Whereas, National City Lines, Incorporated, parent of the Montgomery City Lines, Incorporated, has issued a statement and instructed its drivers to cease and desist from enforcing city and state laws requiring segregation on city buses. And
Whereas, it has been reported through reliable sources that several southern cities, including Richmond, Virginia; Little Rock, Arkansas; Dallas, Texas; and others, have ended segregation on city buses and white and Negro passengers rode together on front seats without incidents, mishaps, or disturbances. And
Whereas, the public officials of the city of Montgomery and the state of Alabama have indicated both orally and in writing that they intend to and will use all means available, including the arrest of the bus drivers and passengers who refuse to abide by and obey the segregation laws of the city of Montgomery and the state of Alabama requiring segregation of the races on city and state buses [recording interrupted]
[thundering applause] [recording interrupted]
[B. D. Lambert:] With the Supreme Court of the United States in our favor.
[King:] Let’s, let’s hear it.
[Lambert:] I said, with the Supreme Court of the United States in our favor and the [federal?] government on our side, the people of Montgomery will never go back to Jim Crow buses! [thundering applause] [words inaudible]
[King:] Let’s hear the motion. Let’s hear the motion. Let’s hear the motion.
[Lambert:] [words inaudible] I make a motion that the resolution and the recommendation made by the president be received and adopted! (I second that) [applause]
[King:] It has been moved and seconded that the resolution that was read will be received and adopted. Are you ready for the question? (Yeah) All those in favor let it be known by standing on your feet. [thundering applause] Opposed. [recording interrupted]
Be it therefore resolved that we, the Negro citizens of Montgomery, Alabama, do now and will continue to carry on our mass protest until such time as the matters stated above are clarified and we hereby authorize and direct the officers and board of directors of the Montgomery Improvement Association to do any and all acts that it deems necessary to perfect our desires. (That ’s right) [applause]
Now my. . . . [recording interrupted]
We are grateful to them and we feel that they acted in all good faith (That’s right), and they decided to comply with the Supreme Court’s decision. And in continuing this protest, we are not attempting to punish the National City Lines. (That’s right) As I have said to you before, in our movement we are not bogged down in a negative. . . . [recording interrupted]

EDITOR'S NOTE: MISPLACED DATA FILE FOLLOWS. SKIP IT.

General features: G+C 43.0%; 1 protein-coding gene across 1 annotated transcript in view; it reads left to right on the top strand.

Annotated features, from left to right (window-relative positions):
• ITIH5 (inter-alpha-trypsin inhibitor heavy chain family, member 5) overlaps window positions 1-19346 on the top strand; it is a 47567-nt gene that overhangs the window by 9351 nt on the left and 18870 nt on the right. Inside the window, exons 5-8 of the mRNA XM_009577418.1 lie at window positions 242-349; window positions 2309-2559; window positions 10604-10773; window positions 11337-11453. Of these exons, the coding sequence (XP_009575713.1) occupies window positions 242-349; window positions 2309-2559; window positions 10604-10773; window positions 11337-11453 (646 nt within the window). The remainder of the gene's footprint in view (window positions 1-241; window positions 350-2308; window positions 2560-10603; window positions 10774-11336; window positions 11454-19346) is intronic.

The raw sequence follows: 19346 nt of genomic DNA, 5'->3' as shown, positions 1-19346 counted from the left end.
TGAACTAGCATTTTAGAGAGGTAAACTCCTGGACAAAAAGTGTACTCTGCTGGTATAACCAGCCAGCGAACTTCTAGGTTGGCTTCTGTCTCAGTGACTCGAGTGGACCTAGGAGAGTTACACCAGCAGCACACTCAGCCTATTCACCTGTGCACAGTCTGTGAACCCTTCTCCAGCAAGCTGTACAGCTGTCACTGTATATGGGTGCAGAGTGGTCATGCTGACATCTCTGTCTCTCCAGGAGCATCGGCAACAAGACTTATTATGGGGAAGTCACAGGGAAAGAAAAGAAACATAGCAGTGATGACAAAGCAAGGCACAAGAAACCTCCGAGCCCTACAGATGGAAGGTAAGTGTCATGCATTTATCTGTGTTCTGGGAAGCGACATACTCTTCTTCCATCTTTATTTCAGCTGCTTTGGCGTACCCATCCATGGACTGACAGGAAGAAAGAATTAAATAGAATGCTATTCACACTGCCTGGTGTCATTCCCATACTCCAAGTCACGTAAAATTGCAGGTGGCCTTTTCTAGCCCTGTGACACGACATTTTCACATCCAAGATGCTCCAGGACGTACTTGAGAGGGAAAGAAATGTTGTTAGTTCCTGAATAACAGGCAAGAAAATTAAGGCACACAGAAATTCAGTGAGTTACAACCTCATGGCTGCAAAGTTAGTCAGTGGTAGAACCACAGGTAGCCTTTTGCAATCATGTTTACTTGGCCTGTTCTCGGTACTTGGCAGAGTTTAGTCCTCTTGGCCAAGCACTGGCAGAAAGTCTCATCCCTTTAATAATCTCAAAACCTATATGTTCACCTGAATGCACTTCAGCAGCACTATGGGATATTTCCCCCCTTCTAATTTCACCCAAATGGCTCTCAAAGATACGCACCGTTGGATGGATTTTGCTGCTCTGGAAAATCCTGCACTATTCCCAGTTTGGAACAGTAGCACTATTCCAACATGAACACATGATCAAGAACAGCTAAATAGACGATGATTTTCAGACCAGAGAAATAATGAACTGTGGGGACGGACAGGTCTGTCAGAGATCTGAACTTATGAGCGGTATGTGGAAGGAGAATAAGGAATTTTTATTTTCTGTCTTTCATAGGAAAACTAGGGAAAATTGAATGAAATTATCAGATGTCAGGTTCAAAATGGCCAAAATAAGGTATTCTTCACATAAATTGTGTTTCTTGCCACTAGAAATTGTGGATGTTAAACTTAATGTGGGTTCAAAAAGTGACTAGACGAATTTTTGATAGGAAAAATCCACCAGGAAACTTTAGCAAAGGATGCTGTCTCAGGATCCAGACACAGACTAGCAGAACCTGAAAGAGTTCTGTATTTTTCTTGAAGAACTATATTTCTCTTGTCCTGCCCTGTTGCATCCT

(That’s right, That’s right, That’s all right) [applause] And we intend to stand up until justice comes our way. (Yeah) Now let me urge you to continue in the same spirit that we have carried on for these twenty weeks or more. Let me urge you to be sane and rational. Eventually, segregation in public transportation will pass away (Yeah), eventually. And I think we should start now preparing for the inevitable. (Yeah) And let us, when that moment comes, go into the situations that we confront with a great deal of dignity, sanity, and reasonableness. (Yeah) We never intend to get on the buses kicking people over and trying to show that we had won a victory. (No) For when segregation dies it will not be merely a victory for fifty thousand Negroes of Montgomery (No), it will not be a victory for sixteen million Negroes of America, but it will be a victory for democracy. (Yeah) It will be a victory for justice. (Yeah) It will be a victory for the forces of light. (Yeah) Not just a victory for one segment but for the whole of the nation. (All right) And let us not abuse our new rights and privileges (That’s right) by overdoing them. (That’s right) [recording interrupted]
1. See John N. Popham, “Negroes to Keep Boycotting Buses,” New York Times, 27 April 1956; and Steve Lesher, “Negroes Vote to Continue Bus Boycott,” Montgomery Advertiser, 27 April 1956.